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Stockton teen organ donor to be honored on Rose Bowl Parade float New Year's Day

After accidentally shooting himself, Silvia Van Steyn's son’s heart, liver, lungs, kidneys and pancreas were all donated, saving five lives in the process.

STOCKTON, Calif. — Silvia Van Steyn describes her 13-year-old son Michael Balsley-Rodriguez as a prankster who was full of life.

"Your typical teenager — loud, obnoxious you know,” Van Steyn said describing her son. “Very rambunctious.”

Balsley-Rodriguez was also a huge sports fan, playing football in Stockton for the Lodi Titans youth football team. But, that all changed over two years ago when, one day, he was at home searching for a cell phone his mother had taken in exchange for doing his homework.

While going through her drawers, Balsely-Rodriguez found his mother’s handgun, and accidentally shot himself. He died days later.

"When I talked to the doctors that night, I had told them if there is a possibility for him to be an organ donor, I would like to donate his organs," Van Steyn recalled.

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Her son’s heart, liver, lungs, kidneys and pancreas were all donated, saving five lives in the process.

On Tuesday morning, while unveiling a floral portrait of Balsley-Rodriguez that will be part of the Donate Life Rose Bowl Parade float on New Year’s Day, Van Steyn thanked the Stockton Police Department, paramedics and hospital staff at San Joaquin General Hospital for trying to save her son's life.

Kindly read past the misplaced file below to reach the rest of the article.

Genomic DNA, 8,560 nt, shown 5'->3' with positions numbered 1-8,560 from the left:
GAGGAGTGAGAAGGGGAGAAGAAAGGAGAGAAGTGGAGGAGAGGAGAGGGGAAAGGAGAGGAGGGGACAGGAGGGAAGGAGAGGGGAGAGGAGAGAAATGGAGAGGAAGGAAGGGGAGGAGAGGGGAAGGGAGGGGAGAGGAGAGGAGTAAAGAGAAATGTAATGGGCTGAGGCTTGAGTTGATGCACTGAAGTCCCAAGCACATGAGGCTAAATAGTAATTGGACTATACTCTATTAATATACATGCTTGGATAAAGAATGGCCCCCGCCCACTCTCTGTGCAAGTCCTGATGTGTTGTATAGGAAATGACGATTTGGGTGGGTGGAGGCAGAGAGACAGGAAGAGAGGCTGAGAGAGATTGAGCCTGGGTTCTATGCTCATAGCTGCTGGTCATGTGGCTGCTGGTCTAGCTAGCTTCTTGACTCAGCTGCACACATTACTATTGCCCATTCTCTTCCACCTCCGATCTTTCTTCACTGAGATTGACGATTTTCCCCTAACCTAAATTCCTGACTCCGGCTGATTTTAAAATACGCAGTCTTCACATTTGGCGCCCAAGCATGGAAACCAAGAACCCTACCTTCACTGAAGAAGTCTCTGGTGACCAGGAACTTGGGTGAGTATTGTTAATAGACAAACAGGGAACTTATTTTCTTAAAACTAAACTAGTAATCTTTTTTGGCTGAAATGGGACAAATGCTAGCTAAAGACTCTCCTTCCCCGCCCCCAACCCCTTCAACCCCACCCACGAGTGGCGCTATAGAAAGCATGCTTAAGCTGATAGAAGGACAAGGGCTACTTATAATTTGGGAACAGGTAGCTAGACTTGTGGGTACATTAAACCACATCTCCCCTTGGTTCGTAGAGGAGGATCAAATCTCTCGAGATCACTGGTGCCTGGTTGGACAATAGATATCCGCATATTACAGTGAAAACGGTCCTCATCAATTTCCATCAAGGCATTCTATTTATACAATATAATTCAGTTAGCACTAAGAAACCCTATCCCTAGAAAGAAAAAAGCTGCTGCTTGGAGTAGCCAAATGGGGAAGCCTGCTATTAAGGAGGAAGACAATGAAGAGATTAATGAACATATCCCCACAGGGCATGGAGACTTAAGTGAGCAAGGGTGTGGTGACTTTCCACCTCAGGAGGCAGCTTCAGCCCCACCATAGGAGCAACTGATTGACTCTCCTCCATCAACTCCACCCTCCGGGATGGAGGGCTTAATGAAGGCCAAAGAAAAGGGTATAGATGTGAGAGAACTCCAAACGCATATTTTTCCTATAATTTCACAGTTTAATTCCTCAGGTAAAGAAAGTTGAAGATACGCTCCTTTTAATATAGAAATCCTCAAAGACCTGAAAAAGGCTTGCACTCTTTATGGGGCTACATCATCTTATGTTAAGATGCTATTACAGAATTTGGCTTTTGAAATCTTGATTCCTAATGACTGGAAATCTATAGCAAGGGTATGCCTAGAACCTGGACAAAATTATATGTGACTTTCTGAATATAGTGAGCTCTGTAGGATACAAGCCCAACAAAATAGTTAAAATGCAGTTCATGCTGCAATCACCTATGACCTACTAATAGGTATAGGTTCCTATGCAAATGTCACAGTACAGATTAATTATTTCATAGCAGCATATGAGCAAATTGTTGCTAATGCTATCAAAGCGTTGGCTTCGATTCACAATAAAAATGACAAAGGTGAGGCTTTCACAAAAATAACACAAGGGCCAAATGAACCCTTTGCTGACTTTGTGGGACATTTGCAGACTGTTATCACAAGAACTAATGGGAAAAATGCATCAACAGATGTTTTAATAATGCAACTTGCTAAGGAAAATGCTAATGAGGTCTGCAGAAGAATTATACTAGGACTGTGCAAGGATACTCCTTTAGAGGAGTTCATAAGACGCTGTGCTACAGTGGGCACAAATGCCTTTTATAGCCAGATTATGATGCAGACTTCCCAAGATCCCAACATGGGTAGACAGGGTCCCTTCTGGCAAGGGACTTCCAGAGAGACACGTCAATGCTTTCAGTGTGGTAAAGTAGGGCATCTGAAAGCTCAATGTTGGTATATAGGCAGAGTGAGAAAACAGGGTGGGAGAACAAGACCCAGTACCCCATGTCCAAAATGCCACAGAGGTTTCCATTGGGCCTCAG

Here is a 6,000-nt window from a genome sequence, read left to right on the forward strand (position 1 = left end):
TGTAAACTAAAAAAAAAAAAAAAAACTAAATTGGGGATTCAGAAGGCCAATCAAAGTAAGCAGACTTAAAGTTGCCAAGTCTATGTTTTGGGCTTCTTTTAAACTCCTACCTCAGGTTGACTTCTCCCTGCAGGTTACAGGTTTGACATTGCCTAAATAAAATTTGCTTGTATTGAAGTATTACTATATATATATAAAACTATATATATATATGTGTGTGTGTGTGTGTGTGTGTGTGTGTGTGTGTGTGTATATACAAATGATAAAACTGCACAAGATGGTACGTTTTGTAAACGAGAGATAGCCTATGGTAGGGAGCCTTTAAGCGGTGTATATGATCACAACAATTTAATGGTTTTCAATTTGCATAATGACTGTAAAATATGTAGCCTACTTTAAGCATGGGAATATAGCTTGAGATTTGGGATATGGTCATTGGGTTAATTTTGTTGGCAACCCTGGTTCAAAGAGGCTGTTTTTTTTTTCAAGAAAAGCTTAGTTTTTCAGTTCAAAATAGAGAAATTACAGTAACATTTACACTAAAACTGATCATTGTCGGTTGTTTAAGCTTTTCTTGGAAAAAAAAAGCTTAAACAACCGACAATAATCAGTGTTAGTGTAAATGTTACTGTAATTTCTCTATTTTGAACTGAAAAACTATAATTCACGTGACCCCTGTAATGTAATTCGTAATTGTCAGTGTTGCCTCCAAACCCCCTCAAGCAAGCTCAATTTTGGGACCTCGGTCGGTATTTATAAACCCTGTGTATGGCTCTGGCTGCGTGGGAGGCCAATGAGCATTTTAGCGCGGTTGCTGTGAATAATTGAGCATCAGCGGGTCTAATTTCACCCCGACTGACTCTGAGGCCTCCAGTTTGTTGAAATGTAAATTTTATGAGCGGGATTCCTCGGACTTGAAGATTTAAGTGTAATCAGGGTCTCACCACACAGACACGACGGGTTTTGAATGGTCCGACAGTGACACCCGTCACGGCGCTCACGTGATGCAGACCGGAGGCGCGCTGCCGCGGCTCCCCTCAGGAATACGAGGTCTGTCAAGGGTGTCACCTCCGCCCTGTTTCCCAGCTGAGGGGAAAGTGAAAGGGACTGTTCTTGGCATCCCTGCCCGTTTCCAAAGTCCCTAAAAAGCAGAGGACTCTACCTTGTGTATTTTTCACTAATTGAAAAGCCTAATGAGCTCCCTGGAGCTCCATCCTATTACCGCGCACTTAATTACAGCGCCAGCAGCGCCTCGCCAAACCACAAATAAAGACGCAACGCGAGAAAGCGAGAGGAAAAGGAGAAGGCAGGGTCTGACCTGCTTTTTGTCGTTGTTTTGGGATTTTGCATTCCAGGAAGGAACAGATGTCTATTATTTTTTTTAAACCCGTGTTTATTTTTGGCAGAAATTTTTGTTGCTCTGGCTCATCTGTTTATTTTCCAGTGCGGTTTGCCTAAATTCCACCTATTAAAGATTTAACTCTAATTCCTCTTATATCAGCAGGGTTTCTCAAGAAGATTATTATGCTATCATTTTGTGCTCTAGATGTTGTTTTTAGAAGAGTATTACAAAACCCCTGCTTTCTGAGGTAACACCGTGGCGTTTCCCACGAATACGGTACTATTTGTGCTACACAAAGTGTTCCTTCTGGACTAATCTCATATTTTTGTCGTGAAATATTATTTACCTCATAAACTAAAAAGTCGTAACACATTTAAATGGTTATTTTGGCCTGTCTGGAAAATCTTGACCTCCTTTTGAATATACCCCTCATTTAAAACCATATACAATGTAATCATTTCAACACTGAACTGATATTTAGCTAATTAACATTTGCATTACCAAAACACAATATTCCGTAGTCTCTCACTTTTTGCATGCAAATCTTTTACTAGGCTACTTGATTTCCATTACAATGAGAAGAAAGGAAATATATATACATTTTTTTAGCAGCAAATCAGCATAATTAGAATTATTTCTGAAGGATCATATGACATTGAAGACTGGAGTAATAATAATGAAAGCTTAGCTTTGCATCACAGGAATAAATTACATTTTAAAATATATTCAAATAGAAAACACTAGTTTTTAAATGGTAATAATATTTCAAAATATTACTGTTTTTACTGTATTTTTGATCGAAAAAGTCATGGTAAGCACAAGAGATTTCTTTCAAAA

The event was sponsored by Donor Network West, a San Ramon-based organization that facilitates organ and tissue recovery.

Alex Herrera of Dinuba, a city in Tulare County south of Fresno, was on a waiting list for five years before receiving Balsley-Rodriguez’s right kidney.

Herrera said the donation was life changing. "To work, function, we had a new child," said Herrera, who works as a short haul truck driver.

Janice Whaley, CEO of Donor Network West, said nearly 10,000 people are waiting for a life-saving organ transplant in Northern California and Nevada. An organ donor can save the lives of up to eight people, according to Donor Network West.

Van Steyn said she just hopes that her son knows of the good he’s done after his death.

"I think he's proud of what I've done, you know — keeping his memory alive and giving back to the community,” Van Steyn said. “I know one day I'm going to see him again, and I think he's going to be proud.”

Follow the conversation on Facebook with Kurt Rivera.

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